perturbation, which rotates neural filters, does not decay. This behavior is inherently related to the discussed symmetry of the strain cost function, equation 2.1, with respect to left rotations of the Y matrix. Rotated y vectors are obtained from the input by rotated neural filters, and hence perturbation does not affect the cost. But destroys orthonormality, and these perturbations do decay, making the orthonormal solution stable.

To summarize our analysis, if the dynamics converges to a stationary state, neural filters form an orthonormal basis of the principal subspace.

## 4  Numerical Simulations of the Asynchronous Network

Here, we simulate the performance of the network with asynchronous updates, equations 2.7 and 2.9, on synthetic data. The data were generated by a colored gaussian process with an arbitrarily chosen “actual” covariance matrix. We choose the number of input channels, , and the number of output channels, . In the input data, the ratio of the power in the first four principal components to the power in the remaining 60 components was 0.54. and were initialized randomly, and the step size of synaptic updates was initialized to . The coordinate descent step is cycled over neurons until the magnitude of change in in one cycle is less than times the magnitude of .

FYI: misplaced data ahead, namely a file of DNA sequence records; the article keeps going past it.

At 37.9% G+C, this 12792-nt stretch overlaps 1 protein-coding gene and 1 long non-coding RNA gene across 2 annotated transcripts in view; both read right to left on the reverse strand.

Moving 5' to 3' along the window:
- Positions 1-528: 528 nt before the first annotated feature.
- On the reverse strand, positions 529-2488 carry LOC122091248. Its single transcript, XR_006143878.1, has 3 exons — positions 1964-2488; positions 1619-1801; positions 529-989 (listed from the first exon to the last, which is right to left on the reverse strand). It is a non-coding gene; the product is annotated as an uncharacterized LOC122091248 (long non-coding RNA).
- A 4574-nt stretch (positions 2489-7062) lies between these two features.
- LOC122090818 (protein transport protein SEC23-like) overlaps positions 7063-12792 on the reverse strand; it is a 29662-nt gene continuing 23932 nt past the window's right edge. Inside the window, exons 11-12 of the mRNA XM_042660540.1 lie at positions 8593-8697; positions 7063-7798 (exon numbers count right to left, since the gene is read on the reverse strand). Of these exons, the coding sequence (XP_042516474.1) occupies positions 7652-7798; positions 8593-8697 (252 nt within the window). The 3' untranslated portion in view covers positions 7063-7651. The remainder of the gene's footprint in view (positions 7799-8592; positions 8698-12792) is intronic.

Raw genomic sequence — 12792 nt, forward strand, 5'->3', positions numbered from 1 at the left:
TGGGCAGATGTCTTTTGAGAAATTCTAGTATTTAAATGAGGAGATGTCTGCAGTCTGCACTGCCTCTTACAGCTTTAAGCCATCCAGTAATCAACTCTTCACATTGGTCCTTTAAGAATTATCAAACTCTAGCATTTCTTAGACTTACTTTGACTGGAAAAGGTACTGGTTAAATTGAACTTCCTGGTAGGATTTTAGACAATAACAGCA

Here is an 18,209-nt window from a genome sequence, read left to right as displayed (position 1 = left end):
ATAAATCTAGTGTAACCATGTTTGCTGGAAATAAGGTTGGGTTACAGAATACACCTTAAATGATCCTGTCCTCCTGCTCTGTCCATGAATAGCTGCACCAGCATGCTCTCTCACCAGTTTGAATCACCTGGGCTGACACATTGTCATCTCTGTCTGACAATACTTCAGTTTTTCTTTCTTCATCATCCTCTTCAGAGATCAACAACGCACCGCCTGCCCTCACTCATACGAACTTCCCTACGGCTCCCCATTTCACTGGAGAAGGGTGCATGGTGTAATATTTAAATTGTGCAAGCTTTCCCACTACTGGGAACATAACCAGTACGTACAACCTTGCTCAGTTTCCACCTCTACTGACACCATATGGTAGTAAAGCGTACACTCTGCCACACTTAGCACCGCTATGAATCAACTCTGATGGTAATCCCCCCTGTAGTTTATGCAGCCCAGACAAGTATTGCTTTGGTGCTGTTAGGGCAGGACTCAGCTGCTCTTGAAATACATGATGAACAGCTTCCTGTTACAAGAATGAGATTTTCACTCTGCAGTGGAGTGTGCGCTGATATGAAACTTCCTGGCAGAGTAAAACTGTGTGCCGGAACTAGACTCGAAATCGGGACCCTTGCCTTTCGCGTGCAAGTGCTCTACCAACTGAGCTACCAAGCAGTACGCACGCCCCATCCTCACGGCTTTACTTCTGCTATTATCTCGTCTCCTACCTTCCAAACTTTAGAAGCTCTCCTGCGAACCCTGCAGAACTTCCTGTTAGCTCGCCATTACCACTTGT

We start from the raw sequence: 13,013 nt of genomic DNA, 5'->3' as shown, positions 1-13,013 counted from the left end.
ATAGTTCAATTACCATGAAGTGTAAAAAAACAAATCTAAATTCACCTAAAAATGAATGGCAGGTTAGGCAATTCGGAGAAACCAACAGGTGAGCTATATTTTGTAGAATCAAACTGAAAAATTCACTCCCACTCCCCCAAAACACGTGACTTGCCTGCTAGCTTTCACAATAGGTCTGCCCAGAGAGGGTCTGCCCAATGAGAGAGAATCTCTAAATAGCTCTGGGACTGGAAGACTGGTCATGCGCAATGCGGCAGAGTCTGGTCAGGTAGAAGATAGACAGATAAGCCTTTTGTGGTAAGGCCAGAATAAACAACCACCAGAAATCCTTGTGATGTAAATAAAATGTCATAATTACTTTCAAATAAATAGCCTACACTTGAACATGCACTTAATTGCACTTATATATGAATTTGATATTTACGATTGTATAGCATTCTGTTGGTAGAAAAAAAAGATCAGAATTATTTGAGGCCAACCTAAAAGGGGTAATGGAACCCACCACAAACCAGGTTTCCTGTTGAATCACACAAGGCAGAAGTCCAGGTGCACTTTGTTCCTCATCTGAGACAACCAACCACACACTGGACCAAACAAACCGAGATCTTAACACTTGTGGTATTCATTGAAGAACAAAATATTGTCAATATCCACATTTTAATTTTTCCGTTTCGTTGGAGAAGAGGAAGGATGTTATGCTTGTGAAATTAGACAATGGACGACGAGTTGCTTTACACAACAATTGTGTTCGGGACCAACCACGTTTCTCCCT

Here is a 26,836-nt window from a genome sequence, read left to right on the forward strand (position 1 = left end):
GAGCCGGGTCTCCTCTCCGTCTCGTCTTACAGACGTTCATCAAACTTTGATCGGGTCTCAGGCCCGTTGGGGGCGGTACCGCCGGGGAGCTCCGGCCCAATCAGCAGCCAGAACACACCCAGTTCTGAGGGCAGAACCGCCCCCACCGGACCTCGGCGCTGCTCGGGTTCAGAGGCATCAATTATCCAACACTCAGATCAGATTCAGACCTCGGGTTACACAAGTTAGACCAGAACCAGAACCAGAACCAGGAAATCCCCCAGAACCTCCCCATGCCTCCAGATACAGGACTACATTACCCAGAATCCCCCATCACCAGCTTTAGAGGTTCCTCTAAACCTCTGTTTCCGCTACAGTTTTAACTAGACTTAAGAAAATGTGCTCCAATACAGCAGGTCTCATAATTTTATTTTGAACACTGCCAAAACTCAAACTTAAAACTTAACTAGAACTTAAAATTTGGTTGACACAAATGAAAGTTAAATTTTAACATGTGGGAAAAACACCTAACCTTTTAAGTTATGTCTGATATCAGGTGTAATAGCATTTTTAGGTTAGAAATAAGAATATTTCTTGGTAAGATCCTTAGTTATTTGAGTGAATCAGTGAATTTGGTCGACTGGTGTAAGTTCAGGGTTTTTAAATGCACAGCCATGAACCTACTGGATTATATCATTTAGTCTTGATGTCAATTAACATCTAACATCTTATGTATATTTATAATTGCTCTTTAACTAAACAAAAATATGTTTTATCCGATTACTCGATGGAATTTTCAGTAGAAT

We compared the performance of the asynchronous updates network, equation 2.7 and 2.9, with two previously proposed networks, APEX (Kung & Diamantaras, 1990; Kung et al., 1994) and Földiak’s (1989), on the same data set (see Figure 2). The APEX network uses the same Hebbian and anti-Hebbian learning rules for synaptic weights, but the architecture is slightly different in that the lateral connection matrix, , is lower triangular. Földiak’s network has the same architecture as ours (see Figure 1B) and the same learning rules for feedforward connections. However, the learning rule for lateral connections is , unlike equation 2.9. For the sake of fairness, we applied the same adaptive step-size procedure for all networks. As in equation 2.9, the step size for each neuron i at time T was , with . In fact, such a learning rate has been recommended and argued to be optimal for the APEX network (Diamantaras & Kung, 1996; Diamantaras, 2002; see also note 4).

Figure 2: